Calif. District, First To Show Channel One, Tunes Out
A California school district that became emblematic of the national debate over Channel One has decided to drop the daily news show for teenagers after six years.
The board of the East Side Union High School District in San Jose voted 4-1 last month to discontinue the advertiser-supported television program at its sole high school.
In 1990, Overfelt High School was the first public school in California to agree to show Channel One, which has long drawn criticism for the two minutes of commercials included in the 12-minute show, which is broadcast by satellite. Until that time, Channel One had failed to make inroads in California because of opposition by state education officials, who threatened to withhold state funding for the time schools showed commercials.
Then-state schools chief Bill Honig sued the East Side district in 1991 to block Overfelt High from showing the program. He argued that the school was delivering a captive and lucrative student audience to advertisers.
In 1992, however, a state judge declined to prevent the school from showing Channel One, placing instead some conditions designed to ensure that students could opt out of watching it. (See Education Week, Sept. 16, 1992.)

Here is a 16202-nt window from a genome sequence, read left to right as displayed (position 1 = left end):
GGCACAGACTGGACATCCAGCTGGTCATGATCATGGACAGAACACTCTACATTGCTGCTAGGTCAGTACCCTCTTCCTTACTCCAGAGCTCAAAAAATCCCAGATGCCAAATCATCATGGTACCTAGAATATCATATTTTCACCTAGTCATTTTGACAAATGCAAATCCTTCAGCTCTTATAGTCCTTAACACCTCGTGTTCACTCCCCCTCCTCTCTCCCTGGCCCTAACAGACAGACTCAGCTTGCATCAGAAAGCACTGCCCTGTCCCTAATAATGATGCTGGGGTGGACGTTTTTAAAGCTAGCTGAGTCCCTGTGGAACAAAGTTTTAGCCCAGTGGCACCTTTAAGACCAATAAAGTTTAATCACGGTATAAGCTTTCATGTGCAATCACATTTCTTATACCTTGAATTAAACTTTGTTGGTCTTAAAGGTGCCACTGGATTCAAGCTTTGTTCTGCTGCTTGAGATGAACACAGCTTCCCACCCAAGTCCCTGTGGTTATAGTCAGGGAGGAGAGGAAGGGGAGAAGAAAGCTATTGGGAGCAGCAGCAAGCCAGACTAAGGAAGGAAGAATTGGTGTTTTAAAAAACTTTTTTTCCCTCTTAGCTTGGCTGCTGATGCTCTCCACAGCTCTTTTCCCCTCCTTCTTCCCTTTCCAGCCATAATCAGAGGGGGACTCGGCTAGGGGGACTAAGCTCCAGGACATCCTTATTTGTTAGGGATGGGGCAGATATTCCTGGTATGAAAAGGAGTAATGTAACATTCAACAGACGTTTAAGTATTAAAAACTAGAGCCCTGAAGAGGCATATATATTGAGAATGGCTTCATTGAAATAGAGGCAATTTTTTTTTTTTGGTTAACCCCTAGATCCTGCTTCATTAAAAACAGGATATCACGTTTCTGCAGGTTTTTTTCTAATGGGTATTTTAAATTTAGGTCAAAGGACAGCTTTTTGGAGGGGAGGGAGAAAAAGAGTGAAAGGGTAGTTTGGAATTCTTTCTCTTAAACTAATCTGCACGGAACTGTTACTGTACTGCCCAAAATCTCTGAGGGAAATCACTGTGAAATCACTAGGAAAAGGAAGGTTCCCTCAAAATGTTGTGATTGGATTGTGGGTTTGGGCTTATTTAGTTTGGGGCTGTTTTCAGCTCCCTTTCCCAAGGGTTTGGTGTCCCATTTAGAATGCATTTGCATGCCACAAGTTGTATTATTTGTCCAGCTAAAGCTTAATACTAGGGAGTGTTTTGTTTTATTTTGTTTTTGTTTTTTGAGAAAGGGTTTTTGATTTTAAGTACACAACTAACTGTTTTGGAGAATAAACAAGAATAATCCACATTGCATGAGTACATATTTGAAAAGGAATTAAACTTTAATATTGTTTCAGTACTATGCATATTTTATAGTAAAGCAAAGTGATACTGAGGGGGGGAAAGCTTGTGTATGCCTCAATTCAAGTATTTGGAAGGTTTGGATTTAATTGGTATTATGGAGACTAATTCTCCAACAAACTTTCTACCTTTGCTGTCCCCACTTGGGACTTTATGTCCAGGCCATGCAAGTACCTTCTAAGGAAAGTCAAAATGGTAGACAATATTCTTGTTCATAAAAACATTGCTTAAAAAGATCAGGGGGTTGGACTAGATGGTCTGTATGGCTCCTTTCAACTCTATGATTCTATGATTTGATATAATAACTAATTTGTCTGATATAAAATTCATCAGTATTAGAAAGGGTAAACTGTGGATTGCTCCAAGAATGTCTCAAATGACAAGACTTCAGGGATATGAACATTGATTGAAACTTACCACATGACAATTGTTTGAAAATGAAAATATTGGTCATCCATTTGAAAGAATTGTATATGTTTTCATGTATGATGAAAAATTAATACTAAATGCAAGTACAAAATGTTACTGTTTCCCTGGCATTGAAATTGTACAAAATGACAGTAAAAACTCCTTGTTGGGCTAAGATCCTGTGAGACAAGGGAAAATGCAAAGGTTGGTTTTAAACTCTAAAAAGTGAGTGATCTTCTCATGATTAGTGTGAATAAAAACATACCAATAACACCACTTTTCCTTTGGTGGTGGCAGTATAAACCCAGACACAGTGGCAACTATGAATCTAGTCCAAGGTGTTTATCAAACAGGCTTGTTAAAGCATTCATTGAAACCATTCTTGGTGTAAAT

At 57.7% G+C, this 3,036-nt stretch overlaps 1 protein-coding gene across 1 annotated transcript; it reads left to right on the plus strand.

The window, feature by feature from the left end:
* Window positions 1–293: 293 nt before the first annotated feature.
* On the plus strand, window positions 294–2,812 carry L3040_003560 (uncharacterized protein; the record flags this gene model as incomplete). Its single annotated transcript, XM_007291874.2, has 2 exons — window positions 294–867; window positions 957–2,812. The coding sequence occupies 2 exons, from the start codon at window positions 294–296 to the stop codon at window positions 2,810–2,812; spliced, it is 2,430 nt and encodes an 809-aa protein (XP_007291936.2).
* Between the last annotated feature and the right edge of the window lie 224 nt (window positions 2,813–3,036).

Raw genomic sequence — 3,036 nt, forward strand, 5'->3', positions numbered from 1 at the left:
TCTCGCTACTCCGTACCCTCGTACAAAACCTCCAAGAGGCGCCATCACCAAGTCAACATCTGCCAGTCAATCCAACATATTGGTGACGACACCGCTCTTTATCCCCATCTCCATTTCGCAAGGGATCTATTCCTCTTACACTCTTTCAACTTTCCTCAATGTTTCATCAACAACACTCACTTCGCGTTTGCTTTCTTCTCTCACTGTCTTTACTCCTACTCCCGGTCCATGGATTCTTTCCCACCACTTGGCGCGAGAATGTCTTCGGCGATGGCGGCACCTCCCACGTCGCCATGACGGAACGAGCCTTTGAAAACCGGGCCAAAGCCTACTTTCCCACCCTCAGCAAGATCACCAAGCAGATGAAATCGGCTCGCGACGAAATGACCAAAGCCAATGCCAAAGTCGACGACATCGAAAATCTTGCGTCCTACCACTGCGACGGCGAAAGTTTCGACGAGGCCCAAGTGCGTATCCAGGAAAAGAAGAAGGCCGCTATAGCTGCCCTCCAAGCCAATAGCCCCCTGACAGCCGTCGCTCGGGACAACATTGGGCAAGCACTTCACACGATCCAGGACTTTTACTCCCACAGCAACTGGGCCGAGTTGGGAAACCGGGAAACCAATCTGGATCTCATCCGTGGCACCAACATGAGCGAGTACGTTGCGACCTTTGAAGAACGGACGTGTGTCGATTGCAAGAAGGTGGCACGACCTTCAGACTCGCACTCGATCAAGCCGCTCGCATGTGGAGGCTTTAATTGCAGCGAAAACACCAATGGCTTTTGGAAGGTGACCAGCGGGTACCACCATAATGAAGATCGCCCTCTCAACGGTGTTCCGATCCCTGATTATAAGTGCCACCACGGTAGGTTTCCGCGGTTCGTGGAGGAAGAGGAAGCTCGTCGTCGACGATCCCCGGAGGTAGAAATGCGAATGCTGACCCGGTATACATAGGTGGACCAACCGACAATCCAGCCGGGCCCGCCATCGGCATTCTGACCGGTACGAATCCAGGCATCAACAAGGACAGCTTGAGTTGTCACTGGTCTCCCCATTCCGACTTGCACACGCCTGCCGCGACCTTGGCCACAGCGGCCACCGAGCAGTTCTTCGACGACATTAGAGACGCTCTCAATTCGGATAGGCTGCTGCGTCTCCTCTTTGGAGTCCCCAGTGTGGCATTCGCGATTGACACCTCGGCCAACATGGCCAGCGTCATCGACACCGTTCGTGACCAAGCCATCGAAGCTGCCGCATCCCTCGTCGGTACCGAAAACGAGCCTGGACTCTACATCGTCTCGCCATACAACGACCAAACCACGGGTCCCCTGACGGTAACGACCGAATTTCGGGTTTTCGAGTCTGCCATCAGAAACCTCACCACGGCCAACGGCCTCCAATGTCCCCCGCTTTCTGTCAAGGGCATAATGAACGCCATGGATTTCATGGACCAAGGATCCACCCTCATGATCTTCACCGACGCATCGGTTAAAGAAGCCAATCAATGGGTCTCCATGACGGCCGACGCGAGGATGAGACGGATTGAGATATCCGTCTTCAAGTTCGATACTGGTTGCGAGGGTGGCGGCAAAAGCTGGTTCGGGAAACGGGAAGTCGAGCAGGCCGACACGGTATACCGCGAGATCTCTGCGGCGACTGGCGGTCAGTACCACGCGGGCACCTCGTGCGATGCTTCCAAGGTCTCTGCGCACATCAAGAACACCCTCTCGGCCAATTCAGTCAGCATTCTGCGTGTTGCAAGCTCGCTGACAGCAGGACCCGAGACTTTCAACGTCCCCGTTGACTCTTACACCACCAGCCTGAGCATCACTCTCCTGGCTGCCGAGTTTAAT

The debate over Channel One in California may have slowed its acceptance there. Out of 12,000 school subscribers nationwide, only about 160 are in the Golden State.
Her Support Slipping
Channel One was launched in 1989 by media entrepreneur Christopher Whittle, who proposed lending schools television equipment in exchange for a guarantee that most of their students would watch the show daily. Whittle Communications of Knoxville, Tenn., sold Channel One in 1994 to K-III Communications Corp. of New York City for $250 million. (See Education Week, Sept. 7, 1994.)
Board members voted last month to dump Channel One after hearing from more than 25 speakers at an April 18 meeting. The majority cited their opposition to commercials in the classroom and said they would be willing to spend as much as $70,000 to outfit the high school with television equipment similar to that lent by Channel One.
Under its contract terms, Channel One will pull most of its equipment out of any school that stops showing the program.
Elias Chamorro, the principal of Overfelt High, said teachers and students there remain supporters of the show. But the proportion of teachers who support it has slipped from about 90 percent to about 66 percent, he said.
Mr. Chamorro, himself a strong backer of Channel One, said he was disappointed.
"The board often speaks about site-based management," he said. "We had all the evidence that students and staff support Channel One for the most part, but the board just didn't listen to that."
In related news, K-III Communications announced last week that it would buy Westcott Communications Inc., a provider of education and training programming for businesses and schools. Carrollton, Texas-based Westcott has a distance-learning network linking 1,100 high schools.
Vol. 15, Issue 32